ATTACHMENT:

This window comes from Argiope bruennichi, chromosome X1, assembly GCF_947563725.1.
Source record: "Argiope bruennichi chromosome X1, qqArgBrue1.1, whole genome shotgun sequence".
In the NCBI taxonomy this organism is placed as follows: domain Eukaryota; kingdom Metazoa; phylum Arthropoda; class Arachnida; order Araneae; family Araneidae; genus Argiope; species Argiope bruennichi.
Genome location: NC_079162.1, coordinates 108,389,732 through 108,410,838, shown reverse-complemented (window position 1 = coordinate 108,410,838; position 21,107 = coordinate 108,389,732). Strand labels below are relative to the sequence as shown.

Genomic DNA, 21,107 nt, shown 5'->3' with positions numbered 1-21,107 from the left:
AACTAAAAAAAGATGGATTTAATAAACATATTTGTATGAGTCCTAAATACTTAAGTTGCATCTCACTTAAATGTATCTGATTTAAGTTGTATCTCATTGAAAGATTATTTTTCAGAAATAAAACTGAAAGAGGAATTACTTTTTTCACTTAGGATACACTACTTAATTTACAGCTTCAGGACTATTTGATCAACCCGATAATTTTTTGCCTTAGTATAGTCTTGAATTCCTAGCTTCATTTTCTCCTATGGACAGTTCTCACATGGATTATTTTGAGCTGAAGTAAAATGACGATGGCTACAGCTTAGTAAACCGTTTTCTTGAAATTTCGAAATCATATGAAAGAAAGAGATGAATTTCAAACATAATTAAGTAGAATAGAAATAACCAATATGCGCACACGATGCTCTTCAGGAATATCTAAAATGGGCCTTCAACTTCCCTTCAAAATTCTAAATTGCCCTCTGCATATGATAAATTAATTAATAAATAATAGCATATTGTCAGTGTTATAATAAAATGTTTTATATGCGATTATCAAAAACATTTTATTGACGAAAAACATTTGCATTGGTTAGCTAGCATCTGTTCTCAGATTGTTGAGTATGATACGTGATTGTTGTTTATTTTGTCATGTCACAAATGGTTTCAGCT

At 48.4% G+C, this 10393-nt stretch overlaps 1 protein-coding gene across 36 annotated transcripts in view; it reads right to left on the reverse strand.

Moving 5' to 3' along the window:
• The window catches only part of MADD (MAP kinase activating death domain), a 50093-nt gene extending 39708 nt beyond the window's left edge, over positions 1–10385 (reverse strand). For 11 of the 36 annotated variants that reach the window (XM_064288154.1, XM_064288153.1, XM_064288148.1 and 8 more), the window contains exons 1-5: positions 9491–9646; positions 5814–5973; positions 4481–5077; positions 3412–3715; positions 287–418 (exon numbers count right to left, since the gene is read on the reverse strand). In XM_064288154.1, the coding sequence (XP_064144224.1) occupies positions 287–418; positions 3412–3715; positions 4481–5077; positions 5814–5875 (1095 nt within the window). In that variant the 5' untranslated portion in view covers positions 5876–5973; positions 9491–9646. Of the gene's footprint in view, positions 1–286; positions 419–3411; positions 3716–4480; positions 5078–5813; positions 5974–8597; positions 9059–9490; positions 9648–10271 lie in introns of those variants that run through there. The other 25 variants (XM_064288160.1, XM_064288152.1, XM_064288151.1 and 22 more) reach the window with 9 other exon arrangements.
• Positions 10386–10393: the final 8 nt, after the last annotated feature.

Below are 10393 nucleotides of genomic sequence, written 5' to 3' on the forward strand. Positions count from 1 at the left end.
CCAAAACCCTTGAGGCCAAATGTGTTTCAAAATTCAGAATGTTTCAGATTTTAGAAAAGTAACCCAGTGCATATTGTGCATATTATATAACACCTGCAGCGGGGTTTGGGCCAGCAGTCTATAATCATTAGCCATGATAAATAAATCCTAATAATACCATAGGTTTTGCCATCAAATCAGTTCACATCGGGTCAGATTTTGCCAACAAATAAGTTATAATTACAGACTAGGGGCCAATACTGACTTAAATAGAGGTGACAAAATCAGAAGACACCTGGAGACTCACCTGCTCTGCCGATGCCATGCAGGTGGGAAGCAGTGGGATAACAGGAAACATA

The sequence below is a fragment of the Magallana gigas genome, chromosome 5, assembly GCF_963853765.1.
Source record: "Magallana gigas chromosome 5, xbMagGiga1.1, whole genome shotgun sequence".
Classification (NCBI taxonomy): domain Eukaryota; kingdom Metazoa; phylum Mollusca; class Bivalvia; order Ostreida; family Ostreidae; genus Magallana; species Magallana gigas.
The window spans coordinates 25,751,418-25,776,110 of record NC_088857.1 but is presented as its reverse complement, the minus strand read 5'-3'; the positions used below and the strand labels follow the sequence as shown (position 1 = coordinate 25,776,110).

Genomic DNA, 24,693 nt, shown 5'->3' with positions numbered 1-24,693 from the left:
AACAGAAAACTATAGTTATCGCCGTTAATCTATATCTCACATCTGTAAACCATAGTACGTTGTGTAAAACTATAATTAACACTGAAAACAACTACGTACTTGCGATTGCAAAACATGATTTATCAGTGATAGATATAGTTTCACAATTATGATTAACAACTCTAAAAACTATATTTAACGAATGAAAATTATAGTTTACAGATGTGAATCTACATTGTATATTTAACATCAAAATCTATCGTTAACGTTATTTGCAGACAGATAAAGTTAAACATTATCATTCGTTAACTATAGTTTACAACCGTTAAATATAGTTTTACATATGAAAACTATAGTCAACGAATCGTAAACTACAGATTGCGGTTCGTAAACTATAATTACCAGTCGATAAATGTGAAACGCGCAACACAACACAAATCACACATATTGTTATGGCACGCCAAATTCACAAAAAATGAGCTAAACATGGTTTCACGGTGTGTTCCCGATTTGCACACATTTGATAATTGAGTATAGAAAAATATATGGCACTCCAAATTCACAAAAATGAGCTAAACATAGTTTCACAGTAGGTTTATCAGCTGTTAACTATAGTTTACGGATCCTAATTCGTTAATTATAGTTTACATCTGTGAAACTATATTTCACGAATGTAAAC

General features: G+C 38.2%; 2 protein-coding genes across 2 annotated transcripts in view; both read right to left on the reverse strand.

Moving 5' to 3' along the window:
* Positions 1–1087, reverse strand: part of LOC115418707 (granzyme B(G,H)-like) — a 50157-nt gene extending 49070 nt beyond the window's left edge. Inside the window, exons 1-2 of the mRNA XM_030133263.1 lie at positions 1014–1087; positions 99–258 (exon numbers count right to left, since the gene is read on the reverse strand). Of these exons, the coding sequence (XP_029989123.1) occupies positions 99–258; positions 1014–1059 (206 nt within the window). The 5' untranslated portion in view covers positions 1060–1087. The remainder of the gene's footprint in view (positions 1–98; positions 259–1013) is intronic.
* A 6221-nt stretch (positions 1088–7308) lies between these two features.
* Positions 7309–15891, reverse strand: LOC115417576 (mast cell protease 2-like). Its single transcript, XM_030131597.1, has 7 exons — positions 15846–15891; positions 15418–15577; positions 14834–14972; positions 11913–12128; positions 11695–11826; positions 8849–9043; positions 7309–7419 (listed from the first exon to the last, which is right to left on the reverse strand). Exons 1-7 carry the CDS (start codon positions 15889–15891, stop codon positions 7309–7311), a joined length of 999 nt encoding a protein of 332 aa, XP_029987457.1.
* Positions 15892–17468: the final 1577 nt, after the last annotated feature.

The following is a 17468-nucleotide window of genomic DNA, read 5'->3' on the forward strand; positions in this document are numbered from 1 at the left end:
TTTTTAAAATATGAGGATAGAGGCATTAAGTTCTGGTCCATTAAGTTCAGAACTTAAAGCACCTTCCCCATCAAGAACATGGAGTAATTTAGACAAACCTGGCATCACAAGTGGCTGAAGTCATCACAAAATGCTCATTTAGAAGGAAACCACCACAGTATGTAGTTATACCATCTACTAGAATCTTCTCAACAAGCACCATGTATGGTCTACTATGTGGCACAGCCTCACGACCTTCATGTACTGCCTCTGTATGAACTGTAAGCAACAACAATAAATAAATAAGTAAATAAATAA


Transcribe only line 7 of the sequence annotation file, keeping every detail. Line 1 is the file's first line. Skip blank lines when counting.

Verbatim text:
At 48.4% G+C, this 10393-nt stretch overlaps 1 protein-coding gene across 36 annotated transcripts in view; it reads right to left on the reverse strand.